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July 14, 2021 1:56 pm
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IDF Assessment of Northern Front: Hezbollah to Wage Next War With Long-Range Drones, Thousands of Rockets Daily

avatar by Benjamin Kerstein

An Israeli soldier stands near the border with Lebanon, Dec. 5, 2018. Photo: Reuters / Ronen Zvulun / File.

Following the 15th anniversary of the outbreak of the Second Lebanon War on Monday, the IDF released its assessment of Hezbollah’s strength and the IDF’s intention to counter it in the next conflict.

Walla reported that, according to the assessment, Hezbollah now has approximately 150,000 rockets of various types, including ranges between 100-430 miles, as well as drones with a range of 250 miles.

The IDF estimates that Hezbollah could fire between 1,000-3,000 rockets a day at Israel.

Gen. Amir Baram, head of IDF Northern Command, said that following the 2006 war, “Hezbollah learned a lesson” from Israel’s ferocious response — but that next time “they will pay a much higher price.”

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“We are preparing surprises [in response] to Hezbollah’s surprises,” he said. “The next war will be complex for us, but intolerable for them.”

Brig. Gen. Dan Neumann, commander of the IDF’s 36th Division, said that a war with Hezbollah will not be primarily an air war like Israel’s 11-day conflict with Hamas in May.

Although air strikes will be “powerful in the first hours of the fighting,” Neumann said, “in order to defeat the enemy in the operative stage, we will require a ground maneuver.”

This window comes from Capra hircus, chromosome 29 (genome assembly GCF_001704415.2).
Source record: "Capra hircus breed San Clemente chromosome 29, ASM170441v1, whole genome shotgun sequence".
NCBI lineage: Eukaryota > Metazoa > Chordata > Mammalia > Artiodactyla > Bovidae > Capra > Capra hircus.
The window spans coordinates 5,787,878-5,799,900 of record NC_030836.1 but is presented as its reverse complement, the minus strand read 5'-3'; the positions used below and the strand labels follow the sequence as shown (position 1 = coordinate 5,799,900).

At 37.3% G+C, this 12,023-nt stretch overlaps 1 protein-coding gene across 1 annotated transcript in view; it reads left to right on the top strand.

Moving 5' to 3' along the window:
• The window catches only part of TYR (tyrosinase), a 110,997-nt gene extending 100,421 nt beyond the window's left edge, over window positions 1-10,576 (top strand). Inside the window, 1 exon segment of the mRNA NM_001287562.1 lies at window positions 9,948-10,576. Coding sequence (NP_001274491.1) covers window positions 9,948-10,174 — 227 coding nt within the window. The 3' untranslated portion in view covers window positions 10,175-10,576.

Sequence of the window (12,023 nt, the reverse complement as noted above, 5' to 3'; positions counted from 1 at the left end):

The IDF is planning a ground operation that will be complex and aggressive, but believes it will cause serious collateral damage.

In addition, the army has substantially beefed up its target bank, which is now 20 times larger than it was in 2006, including thousands of targets of various kinds.

On Wednesday, the IDF revealed that one of the targets is a Hezbollah weapons warehouse in the Lebanese town of Ebba, which is located just 25 meters from a school.

“This endangers the lives of 300 children who attend the school,” the IDF tweeted.

IDF officials told Walla that there are thousands of similar targets due to Hezbollah’s tactic of deliberately placing its weapons in civilian areas in hopes of deterring IDF strikes.

“The IDF and Northern Command will take all measures to reduce harm to civilians,” the officials said, but “the IDF will not hesitate to hit active targets.”

In addition to offensive planning, the IDF is making major investments in defensive capabilities, spending millions of shekels on shoring up the northern border’s defense systems.

However, the army believes a more comprehensive defense plan is necessary, as some of the barriers and fences along the border are in disrepair.

There has also been a campaign of intense training among the IDF’s northern forces, with Baram himself assessing their readiness and demanding a high standard of competence.

The IDF is increasingly concerned about the deteriorating economic and political situation in Lebanon, believing that, as a result, Hezbollah’s grip on southern Lebanon is weakening. This, it is feared, could create a vacuum that would usher in a chaotic situation that could spark another war.

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